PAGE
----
You Don’t Always Need to Change the World
I believe that God made me for a purpose,” Eric Liddell says to his sister in his Scottish brogue, “but he also made me fast. And when I run, I feel his pleasure.”
That famous scene in Chariots of Fire, as Liddell explains his choice to compete in the Olympics before going to China as a missionary, gives us a compelling understanding of vocation: using our God-given talents and experiencing God’s pleasure as we do. Frederick Buechner’s popular definition of vocation is equally compelling: “The place where God calls you to is the place where your deep gladness and the world’s deep hunger meet.”
We were put on earth to make a difference, to change the world, to be used by God for the building of his kingdom! There is, indeed, something inspiring and soul-stirring about the idea that we live out our calling when we discover that unique intersection of God’s purposes for his kingdom, the needs of the world, and our own specific combination of talents, abilities, and passions. It’s when we cue the Chariots of Fire soundtrack, our hearts swell with a sense of purpose, and we feel, This is what I was made for.
But sometimes we don’t actually feel that way in our work. In fact, sometimes our daily work feels like life-sapping, stress-creating drudgery.
Perhaps for you it’s your career. Your job may be tiring and may feel like a mismatch with your gifts and talents. It may seem like it has absolutely nothing to do with your faith or your deepest passions in life.
Or perhaps it’s the taxing work of parenting or keeping house. Your daily life intermingles joy with exhaustion and seemingly endless giving.
The truth is that sometimes our daily work is not accompanied by an inspirational soundtrack or heart-swelling sense of purpose. And it is then that we experience a sharp dissonance between these moving understandings of vocation and our actual daily reality.
Yet some important voices can speak into this apparent dissonance. Consider how Dorothy Sayers validated the spiritual importance of one’s work: “The worker’s first duty is to serve the work.” Sayers argued that a Christian understanding of work meant giving oneself over to it wholeheartedly, doing it with excellence, and engaging with that work as “the medium in which he offers himself to God.”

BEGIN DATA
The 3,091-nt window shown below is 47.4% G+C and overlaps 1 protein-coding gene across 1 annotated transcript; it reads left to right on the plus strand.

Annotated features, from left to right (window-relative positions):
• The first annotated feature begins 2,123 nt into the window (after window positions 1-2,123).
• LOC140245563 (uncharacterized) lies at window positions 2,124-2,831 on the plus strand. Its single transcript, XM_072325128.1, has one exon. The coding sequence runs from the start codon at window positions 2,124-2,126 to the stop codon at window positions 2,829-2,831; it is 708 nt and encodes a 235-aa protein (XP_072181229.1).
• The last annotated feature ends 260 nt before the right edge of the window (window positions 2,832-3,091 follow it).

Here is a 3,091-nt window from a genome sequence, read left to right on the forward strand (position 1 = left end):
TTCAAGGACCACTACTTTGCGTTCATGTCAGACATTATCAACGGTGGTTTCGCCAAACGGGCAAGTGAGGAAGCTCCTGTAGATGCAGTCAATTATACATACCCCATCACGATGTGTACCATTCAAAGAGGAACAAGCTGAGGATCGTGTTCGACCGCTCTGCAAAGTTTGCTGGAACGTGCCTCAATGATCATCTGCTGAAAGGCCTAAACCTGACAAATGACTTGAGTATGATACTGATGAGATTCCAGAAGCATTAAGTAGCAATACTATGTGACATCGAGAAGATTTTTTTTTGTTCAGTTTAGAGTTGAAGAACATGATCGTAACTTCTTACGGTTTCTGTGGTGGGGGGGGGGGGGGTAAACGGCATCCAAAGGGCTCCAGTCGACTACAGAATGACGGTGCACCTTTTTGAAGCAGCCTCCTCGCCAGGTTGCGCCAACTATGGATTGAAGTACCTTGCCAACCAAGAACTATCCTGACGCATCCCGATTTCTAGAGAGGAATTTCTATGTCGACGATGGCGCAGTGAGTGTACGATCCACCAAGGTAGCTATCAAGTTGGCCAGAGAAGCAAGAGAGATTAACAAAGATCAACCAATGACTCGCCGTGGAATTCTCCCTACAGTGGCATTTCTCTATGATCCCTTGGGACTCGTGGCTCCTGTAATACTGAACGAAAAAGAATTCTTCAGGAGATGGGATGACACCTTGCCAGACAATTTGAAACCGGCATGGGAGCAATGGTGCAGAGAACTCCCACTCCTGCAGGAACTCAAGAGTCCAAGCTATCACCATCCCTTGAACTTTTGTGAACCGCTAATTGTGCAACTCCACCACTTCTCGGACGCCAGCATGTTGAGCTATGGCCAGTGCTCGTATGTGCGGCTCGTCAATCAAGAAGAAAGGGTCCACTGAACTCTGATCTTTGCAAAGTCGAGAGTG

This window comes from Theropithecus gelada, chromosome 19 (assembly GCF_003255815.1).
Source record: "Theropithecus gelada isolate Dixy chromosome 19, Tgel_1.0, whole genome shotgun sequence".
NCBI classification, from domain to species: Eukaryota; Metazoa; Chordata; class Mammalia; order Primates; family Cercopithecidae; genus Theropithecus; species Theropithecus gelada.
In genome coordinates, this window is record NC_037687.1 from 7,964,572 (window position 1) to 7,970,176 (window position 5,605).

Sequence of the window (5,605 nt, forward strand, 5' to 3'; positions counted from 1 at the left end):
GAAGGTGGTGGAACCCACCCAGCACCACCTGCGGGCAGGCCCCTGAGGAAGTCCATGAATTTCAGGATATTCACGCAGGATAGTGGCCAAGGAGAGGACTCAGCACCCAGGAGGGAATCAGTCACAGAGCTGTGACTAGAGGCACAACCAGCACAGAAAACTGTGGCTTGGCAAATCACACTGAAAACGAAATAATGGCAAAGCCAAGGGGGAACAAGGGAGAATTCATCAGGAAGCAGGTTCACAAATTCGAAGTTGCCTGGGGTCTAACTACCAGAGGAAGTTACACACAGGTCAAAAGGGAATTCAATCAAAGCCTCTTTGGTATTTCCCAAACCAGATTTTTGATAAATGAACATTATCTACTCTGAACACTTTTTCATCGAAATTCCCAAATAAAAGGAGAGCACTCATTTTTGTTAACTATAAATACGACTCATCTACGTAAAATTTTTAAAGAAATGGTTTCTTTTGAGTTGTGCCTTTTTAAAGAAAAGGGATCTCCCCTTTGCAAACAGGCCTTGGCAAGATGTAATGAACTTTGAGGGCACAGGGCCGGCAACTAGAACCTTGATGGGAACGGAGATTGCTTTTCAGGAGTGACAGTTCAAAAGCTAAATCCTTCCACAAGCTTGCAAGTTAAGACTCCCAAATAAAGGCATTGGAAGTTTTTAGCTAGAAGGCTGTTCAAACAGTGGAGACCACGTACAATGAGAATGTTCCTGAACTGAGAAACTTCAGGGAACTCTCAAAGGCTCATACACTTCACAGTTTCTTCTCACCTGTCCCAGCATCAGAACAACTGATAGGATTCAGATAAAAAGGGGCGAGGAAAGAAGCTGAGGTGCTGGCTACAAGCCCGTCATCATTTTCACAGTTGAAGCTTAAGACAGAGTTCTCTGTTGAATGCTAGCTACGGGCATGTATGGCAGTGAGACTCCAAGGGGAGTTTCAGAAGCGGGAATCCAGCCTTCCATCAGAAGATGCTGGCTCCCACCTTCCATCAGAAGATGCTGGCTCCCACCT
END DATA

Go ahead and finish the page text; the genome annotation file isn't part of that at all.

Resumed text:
Or consider the idea Margaret Kim Peterson asserts in Keeping House: “Housekeeping—cooking, cleaning laundry, all the large and small tasks that go into keeping a household humming along—[is] not a trivial matter but a serious one.” Keeping house, she believes, is part of “the properly Christian work of, among other things, meeting the everyday needs of others.”
I particularly appreciate this insight from Puritan William Tyndale: “For as touching to please God, there is no work better than another. . . . Now if thou compare deed to deed, there is difference betwixt washing of dishes, and preaching of the word of God; but as touching to please God, none at all.” In other words, any work—be it full-time ministry, work in an office or factory, parenting, or keeping house—can be understood as sacred when one’s heart is aligned with God’s.
The conflict we may feel between inspiring understandings of calling and the often less-than-inspiring reality of our daily lives can actually be received as a sort of harmony rather than dissonance when we ask two questions simultaneously instead of just one. As I discussed in my book Embrace Your Worth, the way we understand calling means asking ourselves both the big-picture question, “What is God calling me to do with my life?” and also the critical question, “What is God calling me to do today?”
The answer to question number two may not be grand or amazing . . . but that is just fine.
As we sort out how our gifts, passions, and talents may align with God’s pleasure and with the world’s greatest needs, we also live out our discipleship through surrender to and obedience within the daily calling we have. We ask, How can I do excellent work in my job today? Or How can I embody the fruit of the Spirit in my interactions with my coworkers? Or How can I do the thankless jobs of baby-burping and diaper-changing with good humor and faithfulness today? Paul affirmed the spiritual importance of this sort of daily work in his advice to the Thessalonian Christians: “Make it your ambition to lead a quiet life: You should mind your own business and work with your hands” (1 Thessalonians 4:11, NIV).
Even if the daily work before us does not seem to align with our dreams regarding that first vocational question, we can still answer the second question from a spiritual posture that is rooted in wholehearted love for God (Ephesians 3:17). In this issue of Today’s Christian Woman, you’ll find articles to help you tackle these questions, including insights on your relationships with others; thoughts on parenting, leadership, and busyness; and reflections on putting Christ at the center of it all.
We can live passionately, rooted, and called—not only in those soundtrack, feeling-God’s-pleasure, soul’s-deep-hunger experiences, but in every moment. Why? Because our passion is not only for our work or our tasks—our passion is for Christ himself.
So as you dream and pray and seek out your calling, remember: You don’t always have to be changing the world.
In fact, maybe you already are.
Read more articles that highlight writing by Christian women at ChristianityToday.com/Women
You Don’t Always Need to Change the World
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